Partnering with experts to develop and optimize LFAs

As a long-standing supplier of raw materials for LFAs, particularly lateral flow membranes, Merck has now introduced Lateral Flow Assay Development Services led by Sarah Nadin, Head of Assay Development Services, and Eileen Hannigan, Scientific Associate Director for Assay Development Services. The service supports customers in their development and design of LFAs and grants a unique opportunity to access the company’s expertise in the field of IVDs; ultimately helping streamline the development process, maximize the success of LFAs, and accelerate commercialization.

Nadin, Hannigan, and the team at Merck recognize the importance of providing assay development support alongside supplying raw materials. “The main reason we developed our service was in response to customer feedback,” Nadin explains. “After the COVID-19 pandemic, we found a large increase in inquiries from customers who were using our raw materials for lateral flow assays and who were also seeking support with design and development. So, we set out to create a service that responded to this obvious need and so far, the response from customers has been very positive.”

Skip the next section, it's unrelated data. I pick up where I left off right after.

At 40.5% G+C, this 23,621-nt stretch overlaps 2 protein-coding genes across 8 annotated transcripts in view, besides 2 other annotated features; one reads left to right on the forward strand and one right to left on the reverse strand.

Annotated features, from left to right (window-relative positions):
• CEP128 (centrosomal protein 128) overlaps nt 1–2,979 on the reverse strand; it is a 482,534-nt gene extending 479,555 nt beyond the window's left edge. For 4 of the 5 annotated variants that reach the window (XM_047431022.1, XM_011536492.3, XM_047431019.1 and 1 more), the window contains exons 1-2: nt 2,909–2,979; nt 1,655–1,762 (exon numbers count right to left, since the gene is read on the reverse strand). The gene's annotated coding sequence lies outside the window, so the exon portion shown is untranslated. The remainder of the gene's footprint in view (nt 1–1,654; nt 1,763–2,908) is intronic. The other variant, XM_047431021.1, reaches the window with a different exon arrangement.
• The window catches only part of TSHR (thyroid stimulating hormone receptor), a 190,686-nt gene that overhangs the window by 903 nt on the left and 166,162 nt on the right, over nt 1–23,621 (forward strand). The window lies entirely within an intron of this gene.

The lateral flow service is available globally, with facilities located in Cork, Ireland, St. Louis, Missouri USA, and two laboratories in China. The Assay Development Services operate on a phase-based approach, helping customers design, develop, or optimize any part of a LFA, from initial concept right through to the final design. Every project is customized and tailored to the customer’s individual needs and includes dedicated project management to ensure projects run smoothly and are proceeding in line with customer expectations.

The benefits of working with lateral flow experts